Living in harmony with IT

By Dave McAnally, Natural Search Supervisor, Content Solutions

A common thread among our clients' challenges is that, internally it is a struggle to get their marketeers (pronounced \mar-‘ ke’ –tears\) on the same page as their IT staff (those fellows that actually execute on the implementation). The two camps don’t always (if ever) share the same priority on matters. Where marketers are concerned with SEO, user experience, calls-to-action and so forth, the IT team’s primary interests are in uptime, security, server load and site performance. That’s not to say that these things don’t ever complement each other, but those instances where they are at odds engenders these challenges (at least in your humble author’s opinion). It’s not that these camps disagree with the direction to go; it’s just that priority levels don’t always sync up. Factor in the limited ability to access and change things on a site, and we have what my macro-economics professor used to call (and probably still does) “forced allocation of scarce resources”.

There are some tactics in SEO that simply ask a lot more of an IT staff than they do a marketeer. Some may compromise site performance or server load. If you are a marketeer (as I imagine you probably are), knowing what those things are can be invaluable in improving lines of communication. There are two principles I can think of that can keep marketeers and IT at odds if vantage points aren’t considered:

  • Any new piece of software means a new point of failure – When you tell your site admins about an amazing piece of software that will magically handle all your rewrites on that IIS server, what they are thinking is ‘This is something that could crash/fail’. And they would be correct. That’s not to say the software should be scrapped, but this is POV of someone whose prime interest involves server uptime. The marketeer isn’t who has to get up at 3am to reboot the server when the filter crashes! Always factor that into your thinking when talking about new software.
  • Extra work = Extra Load = affect on scalability - You see, when someone requests a URL (through a search engine, a bookmark, etc), a server takes a number of steps to provide the corresponding page. Now, if you task that server with having to look up where that URL redirects to, or what the new name of that URL is, you are creating one more step between your end user and the web page they want to see. Multiply that by a few hundred thousand requests and we may start seeing a lag time in pages served. This is what your IT team is thinking about when you ask them to rewrite lots of URLs or redirect things.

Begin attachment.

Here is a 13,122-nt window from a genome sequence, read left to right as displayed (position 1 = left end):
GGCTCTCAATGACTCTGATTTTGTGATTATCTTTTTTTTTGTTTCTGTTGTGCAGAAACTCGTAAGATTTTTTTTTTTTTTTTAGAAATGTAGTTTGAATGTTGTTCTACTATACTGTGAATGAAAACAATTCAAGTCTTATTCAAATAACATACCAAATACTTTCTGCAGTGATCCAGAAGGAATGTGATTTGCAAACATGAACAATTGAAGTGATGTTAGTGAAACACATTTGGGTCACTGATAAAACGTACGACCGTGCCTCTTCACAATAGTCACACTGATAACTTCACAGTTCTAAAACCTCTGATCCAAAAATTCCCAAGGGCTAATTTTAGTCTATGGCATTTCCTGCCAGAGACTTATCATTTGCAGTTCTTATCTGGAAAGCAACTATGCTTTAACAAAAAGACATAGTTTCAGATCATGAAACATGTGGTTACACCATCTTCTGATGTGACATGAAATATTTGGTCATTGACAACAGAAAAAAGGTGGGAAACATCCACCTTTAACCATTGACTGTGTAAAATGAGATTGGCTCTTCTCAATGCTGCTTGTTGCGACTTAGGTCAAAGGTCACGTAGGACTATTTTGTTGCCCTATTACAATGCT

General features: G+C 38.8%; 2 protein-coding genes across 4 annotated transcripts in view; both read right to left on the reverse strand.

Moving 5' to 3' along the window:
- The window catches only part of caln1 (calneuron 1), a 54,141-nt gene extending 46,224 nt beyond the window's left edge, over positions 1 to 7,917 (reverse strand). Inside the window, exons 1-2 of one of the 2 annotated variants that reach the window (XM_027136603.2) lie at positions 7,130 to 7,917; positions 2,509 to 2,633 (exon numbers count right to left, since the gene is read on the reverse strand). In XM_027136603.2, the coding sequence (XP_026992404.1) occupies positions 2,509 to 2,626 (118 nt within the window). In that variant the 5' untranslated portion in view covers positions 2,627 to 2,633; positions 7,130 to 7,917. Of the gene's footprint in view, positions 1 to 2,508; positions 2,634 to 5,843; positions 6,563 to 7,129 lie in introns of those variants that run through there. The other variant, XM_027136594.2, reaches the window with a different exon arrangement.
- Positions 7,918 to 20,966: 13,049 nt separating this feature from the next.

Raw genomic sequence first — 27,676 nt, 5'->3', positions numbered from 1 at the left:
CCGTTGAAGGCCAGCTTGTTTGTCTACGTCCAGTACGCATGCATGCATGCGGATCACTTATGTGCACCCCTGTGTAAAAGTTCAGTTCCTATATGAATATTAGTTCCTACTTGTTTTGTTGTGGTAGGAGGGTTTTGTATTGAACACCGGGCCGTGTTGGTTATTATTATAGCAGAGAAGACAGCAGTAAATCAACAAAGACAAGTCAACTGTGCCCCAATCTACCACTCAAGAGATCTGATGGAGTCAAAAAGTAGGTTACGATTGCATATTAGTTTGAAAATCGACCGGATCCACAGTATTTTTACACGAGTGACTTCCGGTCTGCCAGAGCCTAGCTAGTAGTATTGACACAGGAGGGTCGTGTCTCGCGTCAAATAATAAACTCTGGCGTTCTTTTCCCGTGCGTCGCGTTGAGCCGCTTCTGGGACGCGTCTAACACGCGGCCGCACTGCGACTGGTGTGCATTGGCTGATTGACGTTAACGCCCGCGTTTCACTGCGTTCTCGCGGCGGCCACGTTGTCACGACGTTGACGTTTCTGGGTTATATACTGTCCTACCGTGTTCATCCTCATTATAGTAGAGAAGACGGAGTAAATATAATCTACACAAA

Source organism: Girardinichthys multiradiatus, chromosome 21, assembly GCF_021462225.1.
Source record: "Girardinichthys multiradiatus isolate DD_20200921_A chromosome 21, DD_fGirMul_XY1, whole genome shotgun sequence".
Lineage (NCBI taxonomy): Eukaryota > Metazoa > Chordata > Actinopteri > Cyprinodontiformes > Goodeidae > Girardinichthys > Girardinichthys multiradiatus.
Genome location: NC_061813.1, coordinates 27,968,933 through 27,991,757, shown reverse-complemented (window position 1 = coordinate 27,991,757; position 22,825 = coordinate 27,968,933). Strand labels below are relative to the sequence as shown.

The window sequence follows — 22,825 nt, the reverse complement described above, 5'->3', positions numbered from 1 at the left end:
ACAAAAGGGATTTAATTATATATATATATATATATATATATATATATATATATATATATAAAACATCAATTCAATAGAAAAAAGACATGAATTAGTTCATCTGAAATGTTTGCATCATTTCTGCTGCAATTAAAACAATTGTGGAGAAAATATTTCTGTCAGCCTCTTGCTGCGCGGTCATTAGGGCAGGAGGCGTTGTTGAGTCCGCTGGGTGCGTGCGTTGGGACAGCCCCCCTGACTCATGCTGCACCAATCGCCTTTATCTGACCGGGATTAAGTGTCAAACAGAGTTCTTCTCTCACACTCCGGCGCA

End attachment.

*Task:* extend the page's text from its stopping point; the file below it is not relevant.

Does this mean you should abandon all things that could cross into these territories? Absolutely not. It does, however mean that one must understand the tradeoffs. Typically, in the latter, the various Content Delivery Networks have addressed most performance based issues for larger companies, and other such options can alleviate some of the pain. Where there’s a will, there’s a way basically. It falls to us, the marketeers, to properly address that will (I’ll leave it to you the reader to determine if that last sentence was remarkably poignant or fantastically cheesy). I should also mention at this juncture that Jeff encouraged me to suggest things like "give the techs Star Wars figures", or “never say anything derogatory whatsoever about The Fifth Element” however, my own nerd-quotient is demonstrably too high to speak objectively about such things.


Anonymous said...

This must be a prescient issue for many people (and I understand how it would be). Just read another post on how these relationships and diverging priorities play out in the client world with regards to SEO:

Great article, D-Mac, and godspeed.

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